Wednesday, April 6, 2011

Tips for Behavioral Interviewing

For those who many not be familiar with the concept, behavioral interviewing is a method of interviewing that requires the candidate to answer a question with a specific instance of how they handled a given circumstance. It is designed to draw answers that reflect how candidate would handle real life situations.

Behavioral interviews allow you to hone in on how the candidate may perform in the future. There is always something to be learned by what is said or not said in an interview answer. You may also receive deeper detail than with other formats of interview questions. Plus, the storytelling format helps almost all candidates to interview more effectively.

Although effective, the behavioral interview method isn’t perfect. There are weaknesses as well. If you choose to use the behavior method for an interview, consider the following to keep the interview on track.

1. Questions must be designed with behavior in mind. Even if your questions are designed perfectly, consider whether they will accurately measure the desired behavior.

2. Don’t ask leading questions. If you divulge what it is you are trying to measure, it’s equivalent to giving answers to a test.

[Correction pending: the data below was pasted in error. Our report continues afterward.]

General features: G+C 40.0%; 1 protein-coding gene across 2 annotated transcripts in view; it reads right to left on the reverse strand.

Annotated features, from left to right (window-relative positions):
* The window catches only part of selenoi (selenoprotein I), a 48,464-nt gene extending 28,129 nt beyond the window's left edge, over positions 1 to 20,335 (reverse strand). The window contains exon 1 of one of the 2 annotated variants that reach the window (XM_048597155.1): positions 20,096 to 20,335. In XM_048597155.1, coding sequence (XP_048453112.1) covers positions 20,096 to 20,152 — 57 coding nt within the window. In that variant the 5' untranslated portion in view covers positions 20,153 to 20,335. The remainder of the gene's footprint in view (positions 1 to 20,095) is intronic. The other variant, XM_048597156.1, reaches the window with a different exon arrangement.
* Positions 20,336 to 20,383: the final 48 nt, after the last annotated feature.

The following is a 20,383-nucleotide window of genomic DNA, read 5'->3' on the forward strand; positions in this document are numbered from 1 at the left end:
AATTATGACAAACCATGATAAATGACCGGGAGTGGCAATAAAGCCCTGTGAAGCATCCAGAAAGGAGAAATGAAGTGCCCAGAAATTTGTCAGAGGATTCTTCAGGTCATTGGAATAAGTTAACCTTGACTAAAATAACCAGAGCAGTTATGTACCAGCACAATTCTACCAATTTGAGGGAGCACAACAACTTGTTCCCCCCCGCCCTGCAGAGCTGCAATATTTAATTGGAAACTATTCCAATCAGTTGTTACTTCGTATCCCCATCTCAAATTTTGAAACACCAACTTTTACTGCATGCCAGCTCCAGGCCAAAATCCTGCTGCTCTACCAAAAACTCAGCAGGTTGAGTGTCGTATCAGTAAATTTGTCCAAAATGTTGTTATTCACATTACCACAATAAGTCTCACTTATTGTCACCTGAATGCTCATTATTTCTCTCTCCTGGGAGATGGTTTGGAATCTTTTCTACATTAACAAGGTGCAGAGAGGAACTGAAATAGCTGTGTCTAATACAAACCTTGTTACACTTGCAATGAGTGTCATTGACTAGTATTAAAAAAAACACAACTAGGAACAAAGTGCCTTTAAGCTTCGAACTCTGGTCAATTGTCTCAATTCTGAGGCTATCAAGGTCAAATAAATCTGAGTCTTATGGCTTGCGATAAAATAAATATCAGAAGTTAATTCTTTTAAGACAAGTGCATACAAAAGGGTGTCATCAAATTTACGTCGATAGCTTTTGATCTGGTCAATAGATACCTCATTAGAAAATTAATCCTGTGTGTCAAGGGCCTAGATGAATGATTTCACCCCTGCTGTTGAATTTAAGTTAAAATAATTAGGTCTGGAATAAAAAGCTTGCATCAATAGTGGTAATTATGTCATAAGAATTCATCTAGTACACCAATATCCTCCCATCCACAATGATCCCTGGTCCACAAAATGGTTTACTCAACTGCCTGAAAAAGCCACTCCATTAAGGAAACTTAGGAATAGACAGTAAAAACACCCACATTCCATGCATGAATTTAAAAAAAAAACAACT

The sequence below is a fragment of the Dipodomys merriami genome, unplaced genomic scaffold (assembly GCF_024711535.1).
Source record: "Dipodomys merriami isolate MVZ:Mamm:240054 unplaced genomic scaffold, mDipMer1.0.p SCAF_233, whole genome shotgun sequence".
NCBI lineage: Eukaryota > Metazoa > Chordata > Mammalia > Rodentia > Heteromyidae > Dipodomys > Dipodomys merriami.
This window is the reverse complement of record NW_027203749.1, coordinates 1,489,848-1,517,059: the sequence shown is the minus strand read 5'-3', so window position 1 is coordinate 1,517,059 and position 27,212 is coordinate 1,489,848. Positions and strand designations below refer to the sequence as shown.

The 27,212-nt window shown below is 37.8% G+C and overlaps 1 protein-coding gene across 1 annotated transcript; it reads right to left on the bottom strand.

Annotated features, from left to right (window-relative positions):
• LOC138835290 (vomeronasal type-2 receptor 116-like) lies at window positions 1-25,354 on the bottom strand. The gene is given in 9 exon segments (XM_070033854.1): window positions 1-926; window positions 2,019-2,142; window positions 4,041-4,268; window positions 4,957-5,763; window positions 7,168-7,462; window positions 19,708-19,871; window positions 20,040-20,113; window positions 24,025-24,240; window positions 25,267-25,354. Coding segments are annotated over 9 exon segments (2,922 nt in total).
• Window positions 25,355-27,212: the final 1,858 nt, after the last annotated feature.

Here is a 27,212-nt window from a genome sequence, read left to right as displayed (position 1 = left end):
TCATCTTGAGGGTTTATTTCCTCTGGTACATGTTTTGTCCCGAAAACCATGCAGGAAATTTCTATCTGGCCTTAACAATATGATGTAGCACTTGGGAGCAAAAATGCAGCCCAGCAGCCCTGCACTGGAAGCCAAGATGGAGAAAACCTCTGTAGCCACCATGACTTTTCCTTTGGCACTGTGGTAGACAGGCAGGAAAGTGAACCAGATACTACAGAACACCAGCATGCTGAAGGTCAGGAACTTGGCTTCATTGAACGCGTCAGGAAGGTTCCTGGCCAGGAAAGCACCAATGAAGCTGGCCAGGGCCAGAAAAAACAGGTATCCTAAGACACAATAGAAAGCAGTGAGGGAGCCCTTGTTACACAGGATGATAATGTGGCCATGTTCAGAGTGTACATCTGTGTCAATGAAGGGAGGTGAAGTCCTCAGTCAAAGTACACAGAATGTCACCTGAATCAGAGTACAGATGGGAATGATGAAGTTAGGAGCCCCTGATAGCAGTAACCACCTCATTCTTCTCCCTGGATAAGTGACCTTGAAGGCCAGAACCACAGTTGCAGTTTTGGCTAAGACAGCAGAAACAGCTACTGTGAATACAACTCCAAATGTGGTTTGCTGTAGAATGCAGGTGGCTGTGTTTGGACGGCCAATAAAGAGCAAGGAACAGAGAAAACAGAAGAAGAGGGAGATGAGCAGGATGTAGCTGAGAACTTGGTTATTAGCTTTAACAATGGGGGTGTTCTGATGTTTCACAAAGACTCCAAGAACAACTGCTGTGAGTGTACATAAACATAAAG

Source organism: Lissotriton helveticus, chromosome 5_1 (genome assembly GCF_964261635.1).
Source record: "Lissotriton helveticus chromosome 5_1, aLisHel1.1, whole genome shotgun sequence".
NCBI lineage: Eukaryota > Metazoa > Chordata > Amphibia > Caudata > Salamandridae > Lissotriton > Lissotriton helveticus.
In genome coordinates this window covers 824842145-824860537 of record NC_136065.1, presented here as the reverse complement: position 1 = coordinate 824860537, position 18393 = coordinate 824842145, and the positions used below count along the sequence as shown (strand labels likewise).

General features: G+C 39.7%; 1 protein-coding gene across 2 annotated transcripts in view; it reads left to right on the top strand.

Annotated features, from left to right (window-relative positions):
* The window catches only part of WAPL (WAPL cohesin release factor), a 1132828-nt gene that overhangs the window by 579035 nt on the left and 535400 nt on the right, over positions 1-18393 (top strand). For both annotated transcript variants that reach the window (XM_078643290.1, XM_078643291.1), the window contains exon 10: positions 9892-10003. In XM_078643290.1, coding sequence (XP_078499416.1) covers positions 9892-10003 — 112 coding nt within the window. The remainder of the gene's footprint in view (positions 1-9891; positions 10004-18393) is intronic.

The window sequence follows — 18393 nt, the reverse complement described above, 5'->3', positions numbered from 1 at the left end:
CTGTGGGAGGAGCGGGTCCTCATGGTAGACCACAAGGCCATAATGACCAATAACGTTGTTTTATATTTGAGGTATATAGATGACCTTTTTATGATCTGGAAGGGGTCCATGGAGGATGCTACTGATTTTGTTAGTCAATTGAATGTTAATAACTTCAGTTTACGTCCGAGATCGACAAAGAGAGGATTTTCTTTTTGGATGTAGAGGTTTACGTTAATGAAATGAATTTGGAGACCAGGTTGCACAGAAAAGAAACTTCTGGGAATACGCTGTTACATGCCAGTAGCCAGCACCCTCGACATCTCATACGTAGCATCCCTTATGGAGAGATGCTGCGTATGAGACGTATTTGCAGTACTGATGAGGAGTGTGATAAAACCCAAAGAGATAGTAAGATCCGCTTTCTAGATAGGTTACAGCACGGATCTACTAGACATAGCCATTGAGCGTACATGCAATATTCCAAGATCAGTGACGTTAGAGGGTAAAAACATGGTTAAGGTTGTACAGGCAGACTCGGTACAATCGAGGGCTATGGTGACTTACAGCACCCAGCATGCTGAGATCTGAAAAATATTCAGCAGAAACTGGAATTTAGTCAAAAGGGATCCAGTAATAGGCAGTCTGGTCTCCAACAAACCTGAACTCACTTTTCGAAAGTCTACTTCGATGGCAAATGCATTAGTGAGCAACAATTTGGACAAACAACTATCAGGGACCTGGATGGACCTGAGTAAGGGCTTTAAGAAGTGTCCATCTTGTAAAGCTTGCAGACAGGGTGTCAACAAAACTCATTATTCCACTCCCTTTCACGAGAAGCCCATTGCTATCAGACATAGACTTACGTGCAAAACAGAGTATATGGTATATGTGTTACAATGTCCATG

3. The interviewer must still control the interview. Candidates might be nervous in interview situations and have a tendency to ramble. If this happens, you must refocus the conversation and stay on track.

4. The storytelling technique is another great way for an interviewer to relay information to a candidate. If you’d like to make a point they will remember, consider putting it in story form. It will help the candidate understand what the position is about.

Behavioral interviews are one of the greatest advances in recruitment, but that doesn’t make it perfect. If you choose to use this interview style, the tips above will ensure a more successful interview.

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